With all the outcry over SOPA and PIPA, we continue to be amazed that no one (other than Lairig Marketing) – NO ONE – has bemoaned the privacy risks associated with online analytics vendors. Companies such as Flurry, who explains itself thusly:
“…the world's leading mobile application analytics and data-powered advertising platform, with more ground breaking [sic] services in development.”
No idea what that means, but we eagerly await the promised earthquake (sorry for the reference, El Cerrito).
Here is an example of what Flurry has access to:
“…[we take] a sample of 60,000 daily active users on iOS, from among a total group of 6 million for whom we have demographic data…”
Flurry knows who you are and follows you all around every single place you go on your smartphone, all day long. And there are dozens more similar companies. You either don’t know or you don’t care. Potentially a much bigger story than Google and Safari, but we digress.
Flurry has been able to parlay all this snooping into two large helpings of marketing analytics catnip. The trade press and blogarrhea live for headlines like this:
- “Flurry finds mobile apps usage dominates Web.”
- “Flurry finds time spent in mobile far outpaces ad spending.”
All these people you see coming straight at you, heads down, on the sidewalk? Playing Pac-Man. Or whatever. (Still wondering why there is high unemployment?)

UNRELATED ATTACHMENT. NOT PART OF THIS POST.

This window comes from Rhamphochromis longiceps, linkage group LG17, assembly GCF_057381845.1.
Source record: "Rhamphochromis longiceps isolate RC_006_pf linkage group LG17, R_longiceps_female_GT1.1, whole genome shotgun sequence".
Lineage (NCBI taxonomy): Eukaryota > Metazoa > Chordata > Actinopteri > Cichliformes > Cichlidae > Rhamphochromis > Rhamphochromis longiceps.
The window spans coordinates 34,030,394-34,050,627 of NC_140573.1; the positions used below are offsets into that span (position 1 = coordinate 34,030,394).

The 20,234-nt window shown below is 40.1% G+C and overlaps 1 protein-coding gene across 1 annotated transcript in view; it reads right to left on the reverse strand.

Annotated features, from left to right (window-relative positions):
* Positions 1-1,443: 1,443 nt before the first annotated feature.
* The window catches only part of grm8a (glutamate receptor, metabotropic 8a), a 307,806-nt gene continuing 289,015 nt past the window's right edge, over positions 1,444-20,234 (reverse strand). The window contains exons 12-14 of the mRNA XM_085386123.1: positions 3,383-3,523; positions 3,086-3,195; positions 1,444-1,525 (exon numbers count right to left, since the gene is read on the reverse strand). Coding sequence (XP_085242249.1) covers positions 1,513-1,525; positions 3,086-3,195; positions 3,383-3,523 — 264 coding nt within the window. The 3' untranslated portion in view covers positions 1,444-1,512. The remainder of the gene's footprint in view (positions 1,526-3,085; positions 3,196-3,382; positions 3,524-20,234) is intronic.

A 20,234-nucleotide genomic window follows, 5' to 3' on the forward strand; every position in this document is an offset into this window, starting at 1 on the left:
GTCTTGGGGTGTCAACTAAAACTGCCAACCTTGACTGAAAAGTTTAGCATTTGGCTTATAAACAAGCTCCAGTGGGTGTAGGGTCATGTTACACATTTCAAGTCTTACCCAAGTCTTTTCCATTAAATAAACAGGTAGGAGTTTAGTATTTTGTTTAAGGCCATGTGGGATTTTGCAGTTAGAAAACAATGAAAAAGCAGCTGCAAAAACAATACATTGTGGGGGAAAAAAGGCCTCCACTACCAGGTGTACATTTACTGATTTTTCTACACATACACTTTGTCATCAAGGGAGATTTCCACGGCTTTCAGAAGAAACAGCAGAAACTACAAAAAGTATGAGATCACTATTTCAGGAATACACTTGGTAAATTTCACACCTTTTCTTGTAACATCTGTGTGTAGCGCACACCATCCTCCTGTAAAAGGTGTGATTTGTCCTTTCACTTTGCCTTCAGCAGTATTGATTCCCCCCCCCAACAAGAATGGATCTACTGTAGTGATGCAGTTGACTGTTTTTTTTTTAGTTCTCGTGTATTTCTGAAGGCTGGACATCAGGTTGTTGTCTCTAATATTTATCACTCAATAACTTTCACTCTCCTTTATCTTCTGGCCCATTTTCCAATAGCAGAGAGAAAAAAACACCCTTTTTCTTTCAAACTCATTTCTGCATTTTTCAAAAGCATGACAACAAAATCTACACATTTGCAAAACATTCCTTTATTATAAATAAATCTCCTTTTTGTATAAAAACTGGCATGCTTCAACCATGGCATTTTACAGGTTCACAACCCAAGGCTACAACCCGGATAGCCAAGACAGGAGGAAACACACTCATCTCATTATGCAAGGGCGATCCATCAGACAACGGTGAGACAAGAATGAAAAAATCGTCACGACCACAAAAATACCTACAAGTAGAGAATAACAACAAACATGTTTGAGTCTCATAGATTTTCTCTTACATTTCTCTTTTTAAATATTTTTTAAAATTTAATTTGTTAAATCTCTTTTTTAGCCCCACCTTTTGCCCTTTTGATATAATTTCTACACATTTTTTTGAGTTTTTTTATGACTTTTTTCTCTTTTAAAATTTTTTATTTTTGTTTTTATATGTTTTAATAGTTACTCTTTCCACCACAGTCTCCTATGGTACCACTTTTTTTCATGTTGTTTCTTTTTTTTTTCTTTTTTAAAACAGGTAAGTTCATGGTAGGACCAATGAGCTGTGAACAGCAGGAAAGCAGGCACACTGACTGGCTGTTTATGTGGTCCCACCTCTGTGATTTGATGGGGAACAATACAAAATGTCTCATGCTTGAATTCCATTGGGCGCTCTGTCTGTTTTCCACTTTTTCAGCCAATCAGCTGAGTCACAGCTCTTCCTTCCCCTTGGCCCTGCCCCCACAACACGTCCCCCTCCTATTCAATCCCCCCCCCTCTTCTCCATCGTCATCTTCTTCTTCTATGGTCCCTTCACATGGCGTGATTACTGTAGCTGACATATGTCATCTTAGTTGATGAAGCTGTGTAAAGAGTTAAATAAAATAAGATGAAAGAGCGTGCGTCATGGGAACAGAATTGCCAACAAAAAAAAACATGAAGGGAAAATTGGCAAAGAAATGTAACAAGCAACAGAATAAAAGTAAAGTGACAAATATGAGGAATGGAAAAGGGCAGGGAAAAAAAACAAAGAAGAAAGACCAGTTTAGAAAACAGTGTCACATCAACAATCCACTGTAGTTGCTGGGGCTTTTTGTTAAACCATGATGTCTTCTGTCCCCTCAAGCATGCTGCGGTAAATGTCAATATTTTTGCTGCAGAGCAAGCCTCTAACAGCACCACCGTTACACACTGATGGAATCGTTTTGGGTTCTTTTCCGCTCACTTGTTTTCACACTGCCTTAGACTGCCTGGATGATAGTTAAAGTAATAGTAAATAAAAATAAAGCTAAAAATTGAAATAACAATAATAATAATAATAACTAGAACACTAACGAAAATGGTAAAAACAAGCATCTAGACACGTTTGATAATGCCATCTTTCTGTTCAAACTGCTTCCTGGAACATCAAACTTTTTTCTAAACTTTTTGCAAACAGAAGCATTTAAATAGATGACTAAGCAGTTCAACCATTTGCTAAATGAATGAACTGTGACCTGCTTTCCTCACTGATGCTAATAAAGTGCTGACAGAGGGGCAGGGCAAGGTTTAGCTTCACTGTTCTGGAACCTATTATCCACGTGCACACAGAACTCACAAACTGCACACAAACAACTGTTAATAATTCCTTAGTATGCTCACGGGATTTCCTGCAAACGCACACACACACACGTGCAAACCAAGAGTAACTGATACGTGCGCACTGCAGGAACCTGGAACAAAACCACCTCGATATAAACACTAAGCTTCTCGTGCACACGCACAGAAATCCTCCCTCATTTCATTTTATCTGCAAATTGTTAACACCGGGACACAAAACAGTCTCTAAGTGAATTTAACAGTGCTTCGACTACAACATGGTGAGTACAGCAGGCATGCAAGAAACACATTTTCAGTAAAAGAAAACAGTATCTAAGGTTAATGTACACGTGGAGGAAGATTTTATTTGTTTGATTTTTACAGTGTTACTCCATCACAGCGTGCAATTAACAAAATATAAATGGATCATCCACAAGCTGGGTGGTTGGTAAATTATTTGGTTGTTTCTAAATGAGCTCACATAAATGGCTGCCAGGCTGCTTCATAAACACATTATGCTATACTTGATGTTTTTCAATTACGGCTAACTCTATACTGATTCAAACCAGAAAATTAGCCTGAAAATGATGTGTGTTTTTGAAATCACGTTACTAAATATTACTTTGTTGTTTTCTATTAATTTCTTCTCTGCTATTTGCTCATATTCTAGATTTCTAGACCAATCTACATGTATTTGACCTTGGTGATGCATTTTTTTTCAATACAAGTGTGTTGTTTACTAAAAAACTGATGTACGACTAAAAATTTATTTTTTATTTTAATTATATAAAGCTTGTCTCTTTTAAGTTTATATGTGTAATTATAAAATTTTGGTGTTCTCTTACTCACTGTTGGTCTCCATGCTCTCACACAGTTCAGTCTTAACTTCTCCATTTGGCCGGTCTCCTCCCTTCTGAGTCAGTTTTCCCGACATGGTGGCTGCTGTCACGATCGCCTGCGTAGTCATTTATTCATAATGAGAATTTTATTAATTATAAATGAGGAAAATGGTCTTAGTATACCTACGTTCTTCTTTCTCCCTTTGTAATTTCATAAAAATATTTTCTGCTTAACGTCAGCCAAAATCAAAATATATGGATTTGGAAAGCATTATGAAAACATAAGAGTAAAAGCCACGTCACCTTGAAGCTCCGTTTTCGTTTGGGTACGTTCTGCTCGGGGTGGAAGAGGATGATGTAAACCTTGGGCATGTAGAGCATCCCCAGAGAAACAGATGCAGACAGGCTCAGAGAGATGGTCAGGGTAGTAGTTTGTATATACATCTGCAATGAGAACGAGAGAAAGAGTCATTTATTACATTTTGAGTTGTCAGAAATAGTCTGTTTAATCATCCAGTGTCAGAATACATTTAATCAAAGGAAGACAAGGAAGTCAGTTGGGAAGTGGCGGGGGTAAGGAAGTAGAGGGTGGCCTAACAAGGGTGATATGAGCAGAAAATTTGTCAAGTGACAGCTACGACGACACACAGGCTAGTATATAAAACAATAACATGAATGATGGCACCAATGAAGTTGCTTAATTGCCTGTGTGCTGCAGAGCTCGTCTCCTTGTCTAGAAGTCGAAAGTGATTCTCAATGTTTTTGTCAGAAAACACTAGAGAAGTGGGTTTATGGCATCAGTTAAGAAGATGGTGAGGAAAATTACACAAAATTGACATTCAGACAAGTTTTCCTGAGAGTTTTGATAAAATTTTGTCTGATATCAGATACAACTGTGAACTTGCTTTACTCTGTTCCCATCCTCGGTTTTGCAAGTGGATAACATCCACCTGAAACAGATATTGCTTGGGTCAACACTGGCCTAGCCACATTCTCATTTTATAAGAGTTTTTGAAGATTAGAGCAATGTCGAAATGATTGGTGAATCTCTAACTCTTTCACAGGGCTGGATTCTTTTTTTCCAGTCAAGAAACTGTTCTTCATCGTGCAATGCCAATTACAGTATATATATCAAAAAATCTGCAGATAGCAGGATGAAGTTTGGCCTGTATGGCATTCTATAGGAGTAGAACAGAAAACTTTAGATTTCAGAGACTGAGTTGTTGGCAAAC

The next 30% of “apps time” is spent on social networking (read: Facebook – still wondering why there is high unemployment?).
And so you have one reason from Flurry’s first “finding” as to why its second finding is nonsense – ad spend is low on mobile because the apps people are using are not suited to it.
But that’s just a sliver. In fact, Lairig Marketing wrote about this “underspending” topic – BACK IN MARCH 2008 – when data pundits of that period were wailing about how online ad spend allocation wasn’t aligned with people’s time on the Web.
Here is a summary of what we said then, and still say now. Four years later, the % allocated to online spend is still lower than the % of users’ time on the Web – and therefore mobile will always be “under” – because:
- Cost of ad production is infinitely lower than TV or print
- Cost of online media is pennies on the TV dollar
- TV still has better mass reach
- Average people are not your customers
Please, please help us pass the word the next time you see this “underinvestment in mobile advertising” claim.
In the meantime, here is an example of what Flurry knows that ought to make privacy advocates sh&t their pants: